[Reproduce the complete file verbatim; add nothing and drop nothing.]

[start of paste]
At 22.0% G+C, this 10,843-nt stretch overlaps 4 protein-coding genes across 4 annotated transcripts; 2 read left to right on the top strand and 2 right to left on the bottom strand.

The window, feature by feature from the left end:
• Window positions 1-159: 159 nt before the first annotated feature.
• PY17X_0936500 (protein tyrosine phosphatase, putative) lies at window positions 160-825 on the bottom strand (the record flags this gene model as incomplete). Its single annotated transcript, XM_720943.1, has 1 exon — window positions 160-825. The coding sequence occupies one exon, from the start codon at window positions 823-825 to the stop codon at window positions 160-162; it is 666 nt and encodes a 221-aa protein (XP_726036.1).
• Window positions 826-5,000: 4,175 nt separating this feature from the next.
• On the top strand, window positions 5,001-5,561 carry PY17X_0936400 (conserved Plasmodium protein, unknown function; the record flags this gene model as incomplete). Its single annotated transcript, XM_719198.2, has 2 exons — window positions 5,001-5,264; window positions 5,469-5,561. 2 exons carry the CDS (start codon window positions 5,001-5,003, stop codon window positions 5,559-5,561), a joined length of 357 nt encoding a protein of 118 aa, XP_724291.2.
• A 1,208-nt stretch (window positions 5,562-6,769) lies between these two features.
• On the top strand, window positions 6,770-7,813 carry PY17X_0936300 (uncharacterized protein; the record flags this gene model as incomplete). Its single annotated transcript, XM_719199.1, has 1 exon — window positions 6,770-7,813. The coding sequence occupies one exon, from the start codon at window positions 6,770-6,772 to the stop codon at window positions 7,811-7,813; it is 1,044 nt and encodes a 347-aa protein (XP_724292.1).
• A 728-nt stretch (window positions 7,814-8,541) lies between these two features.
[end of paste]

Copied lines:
At 22.0% G+C, this 10,843-nt stretch overlaps 4 protein-coding genes across 4 annotated transcripts; 2 read left to right on the top strand and 2 right to left on the bottom strand.

The window, feature by feature from the left end:
• Window positions 1-159: 159 nt before the first annotated feature.
• PY17X_0936500 (protein tyrosine phosphatase, putative) lies at window positions 160-825 on the bottom strand (the record flags this gene model as incomplete). Its single annotated transcript, XM_720943.1, has 1 exon — window positions 160-825. The coding sequence occupies one exon, from the start codon at window positions 823-825 to the stop codon at window positions 160-162; it is 666 nt and encodes a 221-aa protein (XP_726036.1).
• Window positions 826-5,000: 4,175 nt separating this feature from the next.
• On the top strand, window positions 5,001-5,561 carry PY17X_0936400 (conserved Plasmodium protein, unknown function; the record flags this gene model as incomplete). Its single annotated transcript, XM_719198.2, has 2 exons — window positions 5,001-5,264; window positions 5,469-5,561. 2 exons carry the CDS (start codon window positions 5,001-5,003, stop codon window positions 5,559-5,561), a joined length of 357 nt encoding a protein of 118 aa, XP_724291.2.
• A 1,208-nt stretch (window positions 5,562-6,769) lies between these two features.
• On the top strand, window positions 6,770-7,813 carry PY17X_0936300 (uncharacterized protein; the record flags this gene model as incomplete). Its single annotated transcript, XM_719199.1, has 1 exon — window positions 6,770-7,813. The coding sequence occupies one exon, from the start codon at window positions 6,770-6,772 to the stop codon at window positions 7,811-7,813; it is 1,044 nt and encodes a 347-aa protein (XP_724292.1).
• A 728-nt stretch (window positions 7,814-8,541) lies between these two features.